Author: Nate Dame
Knowing what metrics matter—and how to utilize those metrics to prove marketing’s impact on overall business revenue—is crucial for modern marketers. In 2016, a record number of CMOs lost their jobs, and studies suggest that metrics neglect may have played a part. 70% of senior business leaders expect marketing to drive revenue growth for their organizations, but only 6% of CMOs spend their time defining routes to revenue.
According to Donovan Neale-May, executive director of the CMO Council:
CMOs now have to show they are impacting business growth right from the outset, or they are likely to be short-lived on the job.
There are an endless number of metrics that marketers—and SEOs, specifically—can track, but attempting to monitor all of those metrics would require a significant amount of effort that would likely yield a low ROI. Instead, choose specific metrics that illustrate how SEO is aiding department or organizational goals, and focus on how those metrics can lead to revenue-driving insights and growth.
User Intent Metrics
Part of the foundation of any effective SEO strategy is keyword and user intent research. No amount of technical SEO will drive organic rankings if content fails to satisfy the user’s need for target keywords. If it doesn’t rank, it won’t drive traffic.
There are three major metrics that provide insights regarding user intent. If your Google Analytics and Google Search Console accounts are linked, you can find all of these values in a single view. Open Google Analytics, click on the “Acquisition” tab, expand “Search Console,” and click “Landing Pages”:
- Bounce Rate: Bounce rate is the percentage of users who arrived on your page from search and failed to perform any other action on your site. In some cases, high bounce rates signal low engagement or misaligned user intent. In others—particularly for content-heavy, informational sites—high bounce rates may simply signal low-performing CTAs or ineffective funneling. Depending on the content, high bounce rate is not necessarily a terrible thing.
- Time On Page: Time on page is an average of how long users view a page before performing a secondary action (clicking the back button, clicking a link, etc.). Low average time on page numbers signal that users did not find what they were looking for.
- Pages Per Session: Pages per session reports the average number of pages that users visit after landing on a specific page. Pages per session serves as an indicator of the effectiveness of funneling. If the average pages per session for a landing page is one, it’s a signal that CTAs and other funneling approaches aren’t working.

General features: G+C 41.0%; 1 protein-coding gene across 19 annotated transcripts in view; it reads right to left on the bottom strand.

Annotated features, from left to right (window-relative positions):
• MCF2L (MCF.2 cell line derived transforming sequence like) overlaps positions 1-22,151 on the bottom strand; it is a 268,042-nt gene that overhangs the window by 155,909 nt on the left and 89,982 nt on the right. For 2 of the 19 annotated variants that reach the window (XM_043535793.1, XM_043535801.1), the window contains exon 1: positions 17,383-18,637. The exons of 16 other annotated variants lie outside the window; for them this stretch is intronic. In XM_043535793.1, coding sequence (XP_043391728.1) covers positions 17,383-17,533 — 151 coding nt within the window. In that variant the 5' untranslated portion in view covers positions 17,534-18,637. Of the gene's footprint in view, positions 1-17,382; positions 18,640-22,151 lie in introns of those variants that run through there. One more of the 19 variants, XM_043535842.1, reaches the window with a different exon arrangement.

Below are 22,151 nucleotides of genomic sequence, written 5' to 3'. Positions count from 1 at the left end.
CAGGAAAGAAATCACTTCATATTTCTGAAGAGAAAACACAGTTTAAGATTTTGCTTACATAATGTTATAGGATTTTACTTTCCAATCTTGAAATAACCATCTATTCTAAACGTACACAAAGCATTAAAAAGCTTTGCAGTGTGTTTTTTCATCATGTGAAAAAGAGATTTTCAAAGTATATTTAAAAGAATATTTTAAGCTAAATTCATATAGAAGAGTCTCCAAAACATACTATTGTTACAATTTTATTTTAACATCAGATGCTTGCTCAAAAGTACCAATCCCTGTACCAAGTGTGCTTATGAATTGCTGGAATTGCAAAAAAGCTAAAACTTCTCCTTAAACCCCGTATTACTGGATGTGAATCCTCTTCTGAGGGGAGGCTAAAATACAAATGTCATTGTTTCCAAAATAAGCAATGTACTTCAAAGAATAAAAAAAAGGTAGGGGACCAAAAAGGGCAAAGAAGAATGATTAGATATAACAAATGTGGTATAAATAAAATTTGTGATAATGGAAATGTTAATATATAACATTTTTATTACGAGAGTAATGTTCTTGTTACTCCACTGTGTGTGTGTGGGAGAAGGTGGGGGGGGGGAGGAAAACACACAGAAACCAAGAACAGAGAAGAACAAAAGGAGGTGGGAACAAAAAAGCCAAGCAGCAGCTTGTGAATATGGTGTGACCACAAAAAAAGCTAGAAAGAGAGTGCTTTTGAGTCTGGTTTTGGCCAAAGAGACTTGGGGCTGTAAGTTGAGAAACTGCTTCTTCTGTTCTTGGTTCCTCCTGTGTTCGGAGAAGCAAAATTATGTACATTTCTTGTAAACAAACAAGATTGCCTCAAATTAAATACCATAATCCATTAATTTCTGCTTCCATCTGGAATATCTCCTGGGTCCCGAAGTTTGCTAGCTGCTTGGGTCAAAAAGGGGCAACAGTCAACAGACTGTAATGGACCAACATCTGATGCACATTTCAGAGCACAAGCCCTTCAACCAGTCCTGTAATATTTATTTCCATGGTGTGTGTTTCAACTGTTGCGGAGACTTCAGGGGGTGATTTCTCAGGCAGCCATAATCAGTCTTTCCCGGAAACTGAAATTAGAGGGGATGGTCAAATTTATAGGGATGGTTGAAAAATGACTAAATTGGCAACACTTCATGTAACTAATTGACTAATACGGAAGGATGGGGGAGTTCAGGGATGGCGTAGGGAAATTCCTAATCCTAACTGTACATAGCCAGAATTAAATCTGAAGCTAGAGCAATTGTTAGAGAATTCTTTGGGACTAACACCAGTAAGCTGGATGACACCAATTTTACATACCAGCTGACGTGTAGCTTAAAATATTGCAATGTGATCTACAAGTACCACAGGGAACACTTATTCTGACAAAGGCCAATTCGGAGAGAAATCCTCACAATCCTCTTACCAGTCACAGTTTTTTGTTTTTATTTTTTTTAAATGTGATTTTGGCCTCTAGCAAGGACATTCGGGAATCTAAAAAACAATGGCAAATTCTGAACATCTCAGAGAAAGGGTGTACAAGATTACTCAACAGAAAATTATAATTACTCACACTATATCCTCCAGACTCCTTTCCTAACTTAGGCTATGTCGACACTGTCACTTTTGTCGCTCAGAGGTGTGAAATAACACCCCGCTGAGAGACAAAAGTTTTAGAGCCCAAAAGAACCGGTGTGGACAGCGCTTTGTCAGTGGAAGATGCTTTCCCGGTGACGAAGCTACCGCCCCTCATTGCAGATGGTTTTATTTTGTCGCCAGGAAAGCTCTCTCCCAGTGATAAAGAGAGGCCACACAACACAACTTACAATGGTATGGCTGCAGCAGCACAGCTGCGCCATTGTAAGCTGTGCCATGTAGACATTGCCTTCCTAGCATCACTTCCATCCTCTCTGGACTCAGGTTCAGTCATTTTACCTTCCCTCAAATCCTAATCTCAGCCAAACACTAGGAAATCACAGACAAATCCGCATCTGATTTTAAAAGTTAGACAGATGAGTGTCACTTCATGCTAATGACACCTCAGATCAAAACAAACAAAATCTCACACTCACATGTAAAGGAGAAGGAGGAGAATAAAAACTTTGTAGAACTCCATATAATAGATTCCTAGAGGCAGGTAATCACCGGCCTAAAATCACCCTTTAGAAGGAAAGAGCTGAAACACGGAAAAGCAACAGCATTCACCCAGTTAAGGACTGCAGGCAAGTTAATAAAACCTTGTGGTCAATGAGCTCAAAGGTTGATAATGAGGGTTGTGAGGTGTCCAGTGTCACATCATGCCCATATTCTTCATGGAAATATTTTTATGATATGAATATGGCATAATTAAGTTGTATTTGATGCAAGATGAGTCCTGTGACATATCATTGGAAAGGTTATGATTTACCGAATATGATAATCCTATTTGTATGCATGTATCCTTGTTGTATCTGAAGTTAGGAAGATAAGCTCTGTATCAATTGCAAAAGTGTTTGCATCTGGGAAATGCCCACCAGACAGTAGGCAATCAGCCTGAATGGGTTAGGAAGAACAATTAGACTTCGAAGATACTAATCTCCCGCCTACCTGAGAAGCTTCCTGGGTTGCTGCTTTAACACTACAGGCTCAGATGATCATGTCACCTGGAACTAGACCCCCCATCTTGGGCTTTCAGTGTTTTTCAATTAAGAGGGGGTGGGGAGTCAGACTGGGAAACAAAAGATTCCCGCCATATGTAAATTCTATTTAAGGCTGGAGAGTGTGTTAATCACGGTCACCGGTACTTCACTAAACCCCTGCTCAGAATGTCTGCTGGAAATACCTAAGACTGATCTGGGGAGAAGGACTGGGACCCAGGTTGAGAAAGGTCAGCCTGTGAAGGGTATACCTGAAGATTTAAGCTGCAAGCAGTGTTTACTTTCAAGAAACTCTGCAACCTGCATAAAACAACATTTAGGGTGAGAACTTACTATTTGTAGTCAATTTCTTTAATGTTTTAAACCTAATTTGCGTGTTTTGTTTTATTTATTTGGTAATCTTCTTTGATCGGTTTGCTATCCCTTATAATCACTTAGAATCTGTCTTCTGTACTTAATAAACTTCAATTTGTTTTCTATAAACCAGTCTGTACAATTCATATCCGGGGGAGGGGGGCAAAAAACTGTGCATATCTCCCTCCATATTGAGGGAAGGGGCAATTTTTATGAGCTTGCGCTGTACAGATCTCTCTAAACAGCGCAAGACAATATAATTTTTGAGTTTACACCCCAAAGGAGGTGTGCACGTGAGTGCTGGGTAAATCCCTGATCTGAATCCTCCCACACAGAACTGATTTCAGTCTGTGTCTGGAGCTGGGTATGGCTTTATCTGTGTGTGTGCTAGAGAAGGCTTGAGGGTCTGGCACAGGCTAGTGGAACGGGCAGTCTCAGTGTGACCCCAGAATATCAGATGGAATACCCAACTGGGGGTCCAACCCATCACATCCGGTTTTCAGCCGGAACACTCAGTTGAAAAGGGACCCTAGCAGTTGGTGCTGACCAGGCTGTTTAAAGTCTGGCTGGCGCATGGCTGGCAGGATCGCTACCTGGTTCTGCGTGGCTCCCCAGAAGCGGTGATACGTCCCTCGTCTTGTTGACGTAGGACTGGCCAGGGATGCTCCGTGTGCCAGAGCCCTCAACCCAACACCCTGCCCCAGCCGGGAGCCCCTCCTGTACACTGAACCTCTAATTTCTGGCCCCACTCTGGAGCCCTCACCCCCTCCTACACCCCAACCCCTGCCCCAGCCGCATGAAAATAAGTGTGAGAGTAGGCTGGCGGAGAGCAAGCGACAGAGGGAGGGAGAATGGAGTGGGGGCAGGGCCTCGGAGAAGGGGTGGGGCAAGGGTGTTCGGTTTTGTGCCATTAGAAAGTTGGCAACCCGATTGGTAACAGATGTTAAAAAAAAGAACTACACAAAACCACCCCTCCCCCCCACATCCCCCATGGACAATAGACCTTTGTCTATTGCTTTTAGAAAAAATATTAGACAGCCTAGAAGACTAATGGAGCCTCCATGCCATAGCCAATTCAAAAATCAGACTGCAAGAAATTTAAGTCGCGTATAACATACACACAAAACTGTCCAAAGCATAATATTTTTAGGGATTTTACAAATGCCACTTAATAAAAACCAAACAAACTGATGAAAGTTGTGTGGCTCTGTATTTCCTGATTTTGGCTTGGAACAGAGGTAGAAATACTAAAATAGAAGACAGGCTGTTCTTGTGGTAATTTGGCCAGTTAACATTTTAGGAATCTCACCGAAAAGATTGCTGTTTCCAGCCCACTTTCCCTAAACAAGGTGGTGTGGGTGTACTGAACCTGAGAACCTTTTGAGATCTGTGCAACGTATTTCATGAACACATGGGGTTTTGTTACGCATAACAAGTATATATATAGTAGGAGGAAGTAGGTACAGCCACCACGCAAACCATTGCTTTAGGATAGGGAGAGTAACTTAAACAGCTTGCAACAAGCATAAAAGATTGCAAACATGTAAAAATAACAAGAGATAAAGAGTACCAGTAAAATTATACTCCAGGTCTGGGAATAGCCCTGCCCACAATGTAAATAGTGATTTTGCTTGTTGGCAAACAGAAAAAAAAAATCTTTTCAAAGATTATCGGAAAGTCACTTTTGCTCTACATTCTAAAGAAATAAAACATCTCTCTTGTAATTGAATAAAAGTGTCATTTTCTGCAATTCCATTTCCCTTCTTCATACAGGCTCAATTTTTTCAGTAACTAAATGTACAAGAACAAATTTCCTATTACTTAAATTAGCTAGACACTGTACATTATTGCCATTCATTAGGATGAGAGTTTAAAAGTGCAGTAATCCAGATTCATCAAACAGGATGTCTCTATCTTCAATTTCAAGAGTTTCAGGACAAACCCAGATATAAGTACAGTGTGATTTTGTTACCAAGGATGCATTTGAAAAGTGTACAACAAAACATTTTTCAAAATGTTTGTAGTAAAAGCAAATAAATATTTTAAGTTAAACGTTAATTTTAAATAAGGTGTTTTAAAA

Review and monitor these user intent metrics to identify places where site pages and content is failing to meet users’ needs.
- If pages have high bounce rates and low time-on-page averages, conduct user intent research by reviewing other top search results for referring queries. This helps identify what users are looking for when using that query, and allows you to better cater to searcher’s needs.
- If you have low page-per-session averages, A/B test CTAs to identify which are effective and which aren’t. Additionally, conduct user intent research to make sure your content is catered to searchers’ likely positions in the purchasing funnel for referring queries.
- If user intent metrics are unfavorable overall, consider site experience issues that may be impacting the visitor experience. Slow load speeds, a poorly functioning mobile site, confusing site navigation, and intrusive interstitials may be driving users away. Consider investing in user testing software to identify user experience issues.
By optimizing your content to better cater to user needs, you’ll ideally see a spike in search traffic and conversions. That data can be used to highlight the revenue that SEO is building for the organization.
Search Traffic & Conversions
Measuring changes in organic search traffic is basic SEO. When organic traffic increases, it’s usually a signal of successful optimization. When organic traffic decreases, it indicates that there’s an issue that needs to be addressed.
Increased organic traffic represents enhanced search visibility, a greater probability for lead generation, and an increased likelihood of conversions. But as an isolated metric, increases in organic traffic yield nebulous returns. Yes, optimization is working, but to what end? To give this metric meaning, you must highlight the correlation between organic traffic and revenue.
Set up goals in your analytics platform to establish metrics for how increased organic traffic impacts revenue via leads generated or completed conversions: